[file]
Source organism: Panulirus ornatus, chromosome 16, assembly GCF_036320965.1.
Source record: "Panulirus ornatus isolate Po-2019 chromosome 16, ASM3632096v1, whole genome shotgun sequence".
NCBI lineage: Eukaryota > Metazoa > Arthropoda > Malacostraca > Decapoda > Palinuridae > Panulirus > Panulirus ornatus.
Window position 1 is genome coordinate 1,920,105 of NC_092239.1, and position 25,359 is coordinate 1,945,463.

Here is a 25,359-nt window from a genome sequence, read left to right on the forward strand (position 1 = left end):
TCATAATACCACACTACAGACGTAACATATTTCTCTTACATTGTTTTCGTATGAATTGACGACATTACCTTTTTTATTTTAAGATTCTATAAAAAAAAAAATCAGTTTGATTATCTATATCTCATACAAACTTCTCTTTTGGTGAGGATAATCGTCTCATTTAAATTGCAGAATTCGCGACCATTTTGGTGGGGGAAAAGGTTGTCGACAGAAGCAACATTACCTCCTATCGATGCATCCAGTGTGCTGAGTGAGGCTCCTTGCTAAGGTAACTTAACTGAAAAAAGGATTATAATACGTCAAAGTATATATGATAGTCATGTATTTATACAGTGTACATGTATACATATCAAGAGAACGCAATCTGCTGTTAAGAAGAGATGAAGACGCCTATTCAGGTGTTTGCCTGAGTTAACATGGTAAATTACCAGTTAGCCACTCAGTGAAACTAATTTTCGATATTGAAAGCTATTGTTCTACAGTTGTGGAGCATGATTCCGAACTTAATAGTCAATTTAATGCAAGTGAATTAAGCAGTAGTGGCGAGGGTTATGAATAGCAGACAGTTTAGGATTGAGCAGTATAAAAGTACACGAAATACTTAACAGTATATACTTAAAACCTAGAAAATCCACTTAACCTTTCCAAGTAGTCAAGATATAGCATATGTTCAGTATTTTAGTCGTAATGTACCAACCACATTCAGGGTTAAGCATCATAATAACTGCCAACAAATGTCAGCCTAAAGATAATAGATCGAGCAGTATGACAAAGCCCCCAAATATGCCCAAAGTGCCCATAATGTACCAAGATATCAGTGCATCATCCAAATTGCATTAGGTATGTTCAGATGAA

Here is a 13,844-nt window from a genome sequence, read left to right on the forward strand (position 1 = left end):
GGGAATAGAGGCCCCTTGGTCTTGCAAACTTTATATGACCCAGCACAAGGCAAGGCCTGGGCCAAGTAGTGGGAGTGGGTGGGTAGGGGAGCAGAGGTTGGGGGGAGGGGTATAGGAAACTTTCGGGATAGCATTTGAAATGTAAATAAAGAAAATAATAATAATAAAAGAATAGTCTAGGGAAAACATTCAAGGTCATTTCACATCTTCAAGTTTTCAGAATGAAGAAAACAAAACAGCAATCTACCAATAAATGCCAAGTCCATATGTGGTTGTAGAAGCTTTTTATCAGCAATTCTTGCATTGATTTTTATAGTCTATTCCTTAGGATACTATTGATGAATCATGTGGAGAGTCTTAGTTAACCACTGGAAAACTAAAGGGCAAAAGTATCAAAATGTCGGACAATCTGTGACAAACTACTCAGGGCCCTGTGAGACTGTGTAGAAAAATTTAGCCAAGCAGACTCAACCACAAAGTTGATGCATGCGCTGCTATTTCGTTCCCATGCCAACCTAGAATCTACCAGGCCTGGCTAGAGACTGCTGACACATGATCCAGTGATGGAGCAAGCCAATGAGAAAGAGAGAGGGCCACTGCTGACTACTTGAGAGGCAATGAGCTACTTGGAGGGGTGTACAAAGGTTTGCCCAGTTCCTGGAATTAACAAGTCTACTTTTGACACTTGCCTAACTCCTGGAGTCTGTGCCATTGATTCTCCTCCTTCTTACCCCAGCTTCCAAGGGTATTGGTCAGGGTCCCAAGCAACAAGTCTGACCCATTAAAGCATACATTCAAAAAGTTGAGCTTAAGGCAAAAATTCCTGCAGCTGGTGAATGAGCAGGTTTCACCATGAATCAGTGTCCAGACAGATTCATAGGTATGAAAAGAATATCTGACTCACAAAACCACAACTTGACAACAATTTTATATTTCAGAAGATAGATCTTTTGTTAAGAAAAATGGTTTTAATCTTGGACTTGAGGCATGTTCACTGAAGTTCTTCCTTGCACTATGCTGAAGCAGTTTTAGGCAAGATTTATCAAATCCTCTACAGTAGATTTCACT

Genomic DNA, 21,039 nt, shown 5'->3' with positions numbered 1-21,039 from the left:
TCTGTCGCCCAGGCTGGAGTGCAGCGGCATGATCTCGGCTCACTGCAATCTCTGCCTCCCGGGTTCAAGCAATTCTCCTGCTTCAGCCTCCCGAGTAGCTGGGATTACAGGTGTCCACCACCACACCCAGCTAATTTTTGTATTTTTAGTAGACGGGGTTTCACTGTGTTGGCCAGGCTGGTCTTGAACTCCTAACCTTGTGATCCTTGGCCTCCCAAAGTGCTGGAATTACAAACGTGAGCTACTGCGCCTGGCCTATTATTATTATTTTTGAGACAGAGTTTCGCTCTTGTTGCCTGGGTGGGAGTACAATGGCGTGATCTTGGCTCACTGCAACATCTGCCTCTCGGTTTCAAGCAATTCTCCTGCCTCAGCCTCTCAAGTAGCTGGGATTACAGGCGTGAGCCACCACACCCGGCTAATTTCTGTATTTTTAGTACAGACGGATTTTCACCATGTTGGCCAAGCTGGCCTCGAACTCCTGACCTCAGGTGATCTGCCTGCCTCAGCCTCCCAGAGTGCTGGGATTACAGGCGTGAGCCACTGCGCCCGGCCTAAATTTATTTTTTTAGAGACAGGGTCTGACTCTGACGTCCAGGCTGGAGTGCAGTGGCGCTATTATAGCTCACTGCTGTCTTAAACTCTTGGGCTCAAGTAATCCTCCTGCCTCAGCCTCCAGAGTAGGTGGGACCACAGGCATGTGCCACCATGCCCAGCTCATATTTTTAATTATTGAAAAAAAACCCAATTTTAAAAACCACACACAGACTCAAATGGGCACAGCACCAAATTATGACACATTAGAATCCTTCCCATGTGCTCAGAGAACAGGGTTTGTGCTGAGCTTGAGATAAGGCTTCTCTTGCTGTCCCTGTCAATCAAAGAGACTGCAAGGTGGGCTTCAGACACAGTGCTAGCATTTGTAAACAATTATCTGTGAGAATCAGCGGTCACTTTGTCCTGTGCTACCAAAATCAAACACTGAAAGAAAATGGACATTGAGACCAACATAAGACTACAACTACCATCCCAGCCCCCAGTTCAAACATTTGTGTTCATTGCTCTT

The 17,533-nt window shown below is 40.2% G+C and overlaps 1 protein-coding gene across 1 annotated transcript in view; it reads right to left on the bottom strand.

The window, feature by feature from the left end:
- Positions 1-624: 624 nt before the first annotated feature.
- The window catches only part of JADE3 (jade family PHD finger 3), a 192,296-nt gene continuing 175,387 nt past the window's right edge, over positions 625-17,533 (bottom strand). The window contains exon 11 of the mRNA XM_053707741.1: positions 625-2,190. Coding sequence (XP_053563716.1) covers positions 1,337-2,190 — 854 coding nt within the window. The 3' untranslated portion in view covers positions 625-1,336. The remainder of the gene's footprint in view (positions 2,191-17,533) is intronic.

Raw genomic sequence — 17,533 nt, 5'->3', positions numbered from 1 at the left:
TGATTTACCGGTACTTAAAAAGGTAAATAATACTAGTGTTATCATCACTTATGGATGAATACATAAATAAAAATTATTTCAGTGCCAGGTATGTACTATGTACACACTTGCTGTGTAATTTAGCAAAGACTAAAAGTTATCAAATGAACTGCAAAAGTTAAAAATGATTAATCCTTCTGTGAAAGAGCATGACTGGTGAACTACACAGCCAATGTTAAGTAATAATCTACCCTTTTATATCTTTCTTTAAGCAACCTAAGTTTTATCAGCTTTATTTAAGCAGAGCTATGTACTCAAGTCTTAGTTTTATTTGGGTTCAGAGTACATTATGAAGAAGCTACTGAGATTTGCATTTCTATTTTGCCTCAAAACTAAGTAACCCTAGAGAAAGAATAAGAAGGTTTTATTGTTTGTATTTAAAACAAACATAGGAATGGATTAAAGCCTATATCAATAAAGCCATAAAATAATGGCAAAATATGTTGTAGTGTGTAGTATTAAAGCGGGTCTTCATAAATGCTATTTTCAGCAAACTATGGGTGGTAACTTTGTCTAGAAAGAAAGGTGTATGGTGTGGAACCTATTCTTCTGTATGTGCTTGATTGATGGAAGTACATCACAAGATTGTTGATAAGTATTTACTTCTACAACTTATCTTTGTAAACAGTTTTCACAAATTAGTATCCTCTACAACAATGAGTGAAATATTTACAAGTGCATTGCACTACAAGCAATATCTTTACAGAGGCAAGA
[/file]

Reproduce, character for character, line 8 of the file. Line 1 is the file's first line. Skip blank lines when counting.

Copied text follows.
GGGAATAGAGGCCCCTTGGTCTTGCAAACTTTATATGACCCAGCACAAGGCAAGGCCTGGGCCAAGTAGTGGGAGTGGGTGGGTAGGGGAGCAGAGGTTGGGGGGAGGGGTATAGGAAACTTTCGGGATAGCATTTGAAATGTAAATAAAGAAAATAATAATAATAAAAGAATAGTCTAGGGAAAACATTCAAGGTCATTTCACATCTTCAAGTTTTCAGAATGAAGAAAACAAAACAGCAATCTACCAATAAATGCCAAGTCCATATGTGGTTGTAGAAGCTTTTTATCAGCAATTCTTGCATTGATTTTTATAGTCTATTCCTTAGGATACTATTGATGAATCATGTGGAGAGTCTTAGTTAACCACTGGAAAACTAAAGGGCAAAAGTATCAAAATGTCGGACAATCTGTGACAAACTACTCAGGGCCCTGTGAGACTGTGTAGAAAAATTTAGCCAAGCAGACTCAACCACAAAGTTGATGCATGCGCTGCTATTTCGTTCCCATGCCAACCTAGAATCTACCAGGCCTGGCTAGAGACTGCTGACACATGATCCAGTGATGGAGCAAGCCAATGAGAAAGAGAGAGGGCCACTGCTGACTACTTGAGAGGCAATGAGCTACTTGGAGGGGTGTACAAAGGTTTGCCCAGTTCCTGGAATTAACAAGTCTACTTTTGACACTTGCCTAACTCCTGGAGTCTGTGCCATTGATTCTCCTCCTTCTTACCCCAGCTTCCAAGGGTATTGGTCAGGGTCCCAAGCAACAAGTCTGACCCATTAAAGCATACATTCAAAAAGTTGAGCTTAAGGCAAAAATTCCTGCAGCTGGTGAATGAGCAGGTTTCACCATGAATCAGTGTCCAGACAGATTCATAGGTATGAAAAGAATATCTGACTCACAAAACCACAACTTGACAACAATTTTATATTTCAGAAGATAGATCTTTTGTTAAGAAAAATGGTTTTAATCTTGGACTTGAGGCATGTTCACTGAAGTTCTTCCTTGCACTATGCTGAAGCAGTTTTAGGCAAGATTTATCAAATCCTCTACAGTAGATTTCACT